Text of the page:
The second ploy was to vary the fitness measure during so that each player in a given population would play five games versus either Edgar or a random player. Which one a given player would play was based on a random integer modulo two. Because random players can play horribly (lose 64-0) and the random player is typically easier than Edgar, players who were tested against random players would have their scores adjusted by 50 points. The best player from this run was ( + black_edges white )

### Learning from Losers

My final modification involved the concept of learning from losers. Basically I would first evolve horrible players that would lose to Edgar or a random player 64-0 or something close. This took significantly less time than it took to evolve a good player. When testing against Edgar it only took one generation to evolve a player who lost completely to Edgar versus 74 generations. The loser was represented as

( / ( + ( + ( * ( / white_near_corners white_corners ) ( / black_corners black_near_corners )) ( / ( + white_edges white_near_corners ) ( * black_edges black ))) ( * ( + ( / black_edges black ) ( * white white )) ( * ( * black_corners black_near_corners ) ( / white_corners black_corners )))) ( + ( * ( / ( + black white_near_corners ) ( + black_near_corners black_corners )) ( / ( * white_corners white_near_corners ) ( * black_edges black ))) ( - ( / ( + white black_near_corners ) ( - black_corners black_near_corners )) ( + ( * black white ) ( * black_near_corners white_edges )))))

I also created a losing rule from playing against random players. It was represented as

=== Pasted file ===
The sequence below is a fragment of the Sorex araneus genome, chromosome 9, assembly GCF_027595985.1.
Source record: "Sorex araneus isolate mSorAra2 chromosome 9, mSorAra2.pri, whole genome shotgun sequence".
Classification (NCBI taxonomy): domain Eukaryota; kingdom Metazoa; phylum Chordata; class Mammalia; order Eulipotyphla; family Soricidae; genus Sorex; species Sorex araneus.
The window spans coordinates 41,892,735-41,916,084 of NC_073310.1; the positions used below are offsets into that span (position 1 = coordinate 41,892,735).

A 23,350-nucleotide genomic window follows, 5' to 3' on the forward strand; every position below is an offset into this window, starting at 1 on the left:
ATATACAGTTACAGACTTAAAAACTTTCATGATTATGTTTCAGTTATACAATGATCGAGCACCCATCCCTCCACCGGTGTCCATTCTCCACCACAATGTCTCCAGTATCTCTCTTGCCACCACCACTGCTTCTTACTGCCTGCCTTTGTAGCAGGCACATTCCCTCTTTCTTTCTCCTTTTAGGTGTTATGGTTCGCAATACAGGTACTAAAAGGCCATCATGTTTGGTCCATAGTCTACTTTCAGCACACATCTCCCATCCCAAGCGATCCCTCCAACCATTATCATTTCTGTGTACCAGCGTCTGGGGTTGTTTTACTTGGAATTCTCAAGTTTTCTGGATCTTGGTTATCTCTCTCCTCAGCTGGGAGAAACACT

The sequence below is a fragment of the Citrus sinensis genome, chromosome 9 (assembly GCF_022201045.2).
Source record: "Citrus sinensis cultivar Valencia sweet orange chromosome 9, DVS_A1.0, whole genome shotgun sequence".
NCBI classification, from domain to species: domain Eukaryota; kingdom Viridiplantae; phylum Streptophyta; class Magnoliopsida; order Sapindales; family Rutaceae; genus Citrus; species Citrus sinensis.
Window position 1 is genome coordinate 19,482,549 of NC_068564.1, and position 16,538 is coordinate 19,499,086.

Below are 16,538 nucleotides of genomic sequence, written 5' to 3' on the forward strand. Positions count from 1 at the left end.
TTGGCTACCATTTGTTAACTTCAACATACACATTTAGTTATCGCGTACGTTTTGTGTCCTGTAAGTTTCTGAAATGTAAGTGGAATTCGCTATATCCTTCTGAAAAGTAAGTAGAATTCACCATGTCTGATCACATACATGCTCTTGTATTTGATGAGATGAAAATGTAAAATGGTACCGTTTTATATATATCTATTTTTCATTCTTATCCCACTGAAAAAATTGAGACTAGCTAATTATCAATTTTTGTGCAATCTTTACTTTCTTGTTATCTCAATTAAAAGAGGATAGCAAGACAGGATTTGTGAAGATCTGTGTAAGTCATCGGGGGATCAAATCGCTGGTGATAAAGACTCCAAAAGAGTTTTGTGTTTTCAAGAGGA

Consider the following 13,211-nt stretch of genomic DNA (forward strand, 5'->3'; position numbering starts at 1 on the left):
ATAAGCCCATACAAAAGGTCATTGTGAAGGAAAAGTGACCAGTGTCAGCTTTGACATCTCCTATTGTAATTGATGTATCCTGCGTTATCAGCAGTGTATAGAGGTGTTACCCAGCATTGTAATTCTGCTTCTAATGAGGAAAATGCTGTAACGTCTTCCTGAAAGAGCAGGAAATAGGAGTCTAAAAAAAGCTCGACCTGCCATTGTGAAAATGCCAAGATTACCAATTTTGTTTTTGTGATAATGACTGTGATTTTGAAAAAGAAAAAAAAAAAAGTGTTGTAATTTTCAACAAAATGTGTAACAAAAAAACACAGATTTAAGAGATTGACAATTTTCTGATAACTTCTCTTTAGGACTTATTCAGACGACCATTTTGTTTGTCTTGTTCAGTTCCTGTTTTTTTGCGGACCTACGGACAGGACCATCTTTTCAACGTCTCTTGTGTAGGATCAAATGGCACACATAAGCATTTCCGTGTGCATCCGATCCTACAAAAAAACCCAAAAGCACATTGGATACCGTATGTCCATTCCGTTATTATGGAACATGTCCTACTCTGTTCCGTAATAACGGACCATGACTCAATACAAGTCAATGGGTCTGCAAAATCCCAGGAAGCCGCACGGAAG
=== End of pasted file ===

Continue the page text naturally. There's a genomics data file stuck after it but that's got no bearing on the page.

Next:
( * ( - ( - ( + ( * black white_corners ) ( + black_corners white_edges )) ( / ( * black_near_corners black_corners ) ( * black_edges 10 ))) ( * ( - ( / black_near_corners white_near_corners ) ( + black_near_corners black_edges )) ( * ( / black_near_corners black_near_corners ) ( / black_corners white_corners )))) ( / ( + ( - ( + black_near_corners black_edges ) ( + black white_corners )) ( * ( * white white_edges ) ( - white white ))) ( + ( / ( * white_near_corners white ) ( - 10 10 )) ( - ( + white_near_corners black_corners ) ( / white_near_corners white )))))

Both of these poor Othello players lost completely (i.e. 64-0). They are difficult to visualize because of their length. There is a part of the package that draws a function tree from a rule set but I have been unable to get it to work without freezing. In any case these rules were then incorporated into GPOthello and used as a fitness measure. The end result being that players were grown to destroy these losers and then tested against random players and Edgar to see if learning from losers could take place.